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Front Psychol. 2017 Apr 4;8:512. doi: 10.3389/fpsyg.2017.00512. eCollection 2017.

Keeping the Spirits Up: The Effect of Teachers' and Parents' Emotional Support on Children's Working Memory Performance.

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Parenting and Special Education Unit, Faculty of Psychology and Educational Sciences, KU LeuvenLeuven, Belgium.
School Psychology and Child and Adolescent Development, Faculty of Psychology and Educational Sciences, KU LeuvenLeuven, Belgium.


Working memory, used to temporarily store and mentally manipulate information, is important for children's learning. It is therefore valuable to understand which (contextual) factors promote or hinder working memory performance. Recent research shows positive associations between positive parent-child and teacher-student interactions and working memory performance and development. However, no study has yet experimentally investigated how parents and teachers affect working memory performance. Based on attachment theory, the current study investigated the role of parent and teacher emotional support in promoting working memory performance by buffering the negative effect of social stress. Questionnaires and an experimental session were completed by 170 children from grade 1 to 2 (Mage = 7 years 6 months, SD = 7 months). Questionnaires were used to assess children's perceptions of the teacher-student and parent-child relationship. During an experimental session, working memory was measured with the Corsi task backward (Milner, 1971) in a pre- and post-test design. In-between the tests stress was induced in the children using the Cyberball paradigm (Williams et al., 2000). Emotional support was manipulated (between-subjects) through an audio message (either a weather report, a supportive message of a stranger, a supportive message of a parent, or a supportive message of a teacher). Results of repeated measures ANOVA showed no clear effect of the stress induction. Nevertheless, an effect of parent and teacher support was found and depended on the quality of the parent-child relationship. When children had a positive relationship with their parent, support of parents and teachers had little effect on working memory performance. When children had a negative relationship with their parent, a supportive message of that parent decreased working memory performance, while a supportive message from the teacher increased performance. In sum, the current study suggests that parents and teachers can support working memory performance by being supportive for the child. Teacher support is most effective when the child has a negative relationship with the parent. These insights can give direction to specific measures aimed at preventing and resolving working memory problems and related issues.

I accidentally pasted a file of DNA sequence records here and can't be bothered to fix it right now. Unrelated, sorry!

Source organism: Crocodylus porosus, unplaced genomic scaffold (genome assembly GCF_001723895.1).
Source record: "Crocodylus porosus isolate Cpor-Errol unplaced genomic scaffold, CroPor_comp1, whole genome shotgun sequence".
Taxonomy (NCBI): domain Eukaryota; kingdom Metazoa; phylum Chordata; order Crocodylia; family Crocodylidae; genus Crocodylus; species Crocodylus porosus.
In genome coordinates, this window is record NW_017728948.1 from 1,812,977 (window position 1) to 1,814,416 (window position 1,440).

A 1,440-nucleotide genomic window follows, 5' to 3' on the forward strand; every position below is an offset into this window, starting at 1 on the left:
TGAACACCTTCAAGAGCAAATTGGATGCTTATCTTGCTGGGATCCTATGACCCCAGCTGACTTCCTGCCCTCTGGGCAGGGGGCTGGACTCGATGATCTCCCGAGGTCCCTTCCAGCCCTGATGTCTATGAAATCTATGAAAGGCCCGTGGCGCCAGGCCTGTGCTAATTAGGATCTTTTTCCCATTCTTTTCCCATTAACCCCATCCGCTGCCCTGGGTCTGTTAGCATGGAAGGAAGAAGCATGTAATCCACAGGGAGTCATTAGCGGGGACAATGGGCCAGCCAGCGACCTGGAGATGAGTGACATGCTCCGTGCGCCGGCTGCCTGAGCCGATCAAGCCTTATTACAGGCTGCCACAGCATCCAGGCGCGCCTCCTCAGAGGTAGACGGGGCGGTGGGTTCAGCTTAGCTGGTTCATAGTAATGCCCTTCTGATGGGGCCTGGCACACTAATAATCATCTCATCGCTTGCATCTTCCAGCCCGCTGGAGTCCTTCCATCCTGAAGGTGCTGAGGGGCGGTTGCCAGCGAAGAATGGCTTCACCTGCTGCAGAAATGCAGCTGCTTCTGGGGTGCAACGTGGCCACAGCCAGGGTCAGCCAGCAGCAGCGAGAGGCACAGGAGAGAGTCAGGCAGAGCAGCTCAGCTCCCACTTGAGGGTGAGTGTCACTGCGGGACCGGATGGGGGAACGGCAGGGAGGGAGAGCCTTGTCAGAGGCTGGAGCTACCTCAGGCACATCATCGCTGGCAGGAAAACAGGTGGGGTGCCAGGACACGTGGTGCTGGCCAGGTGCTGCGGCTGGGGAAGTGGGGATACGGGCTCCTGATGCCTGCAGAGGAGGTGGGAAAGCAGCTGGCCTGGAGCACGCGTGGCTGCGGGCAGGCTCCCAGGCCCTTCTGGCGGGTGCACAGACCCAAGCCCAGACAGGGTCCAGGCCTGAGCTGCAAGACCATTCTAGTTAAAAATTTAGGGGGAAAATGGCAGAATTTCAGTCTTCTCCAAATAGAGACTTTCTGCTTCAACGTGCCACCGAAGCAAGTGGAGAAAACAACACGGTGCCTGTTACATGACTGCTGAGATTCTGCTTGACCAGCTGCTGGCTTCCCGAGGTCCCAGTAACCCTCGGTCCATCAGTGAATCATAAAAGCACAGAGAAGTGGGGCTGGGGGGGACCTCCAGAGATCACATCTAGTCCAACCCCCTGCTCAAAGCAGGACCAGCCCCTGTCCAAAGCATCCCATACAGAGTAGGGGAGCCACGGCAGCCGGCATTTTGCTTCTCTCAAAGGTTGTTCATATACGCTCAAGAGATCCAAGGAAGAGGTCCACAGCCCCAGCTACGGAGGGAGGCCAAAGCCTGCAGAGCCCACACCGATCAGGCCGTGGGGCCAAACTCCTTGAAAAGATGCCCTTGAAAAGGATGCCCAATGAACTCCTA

emotional support; executive functioning; parent–child interaction; teacher–child interaction; working memory

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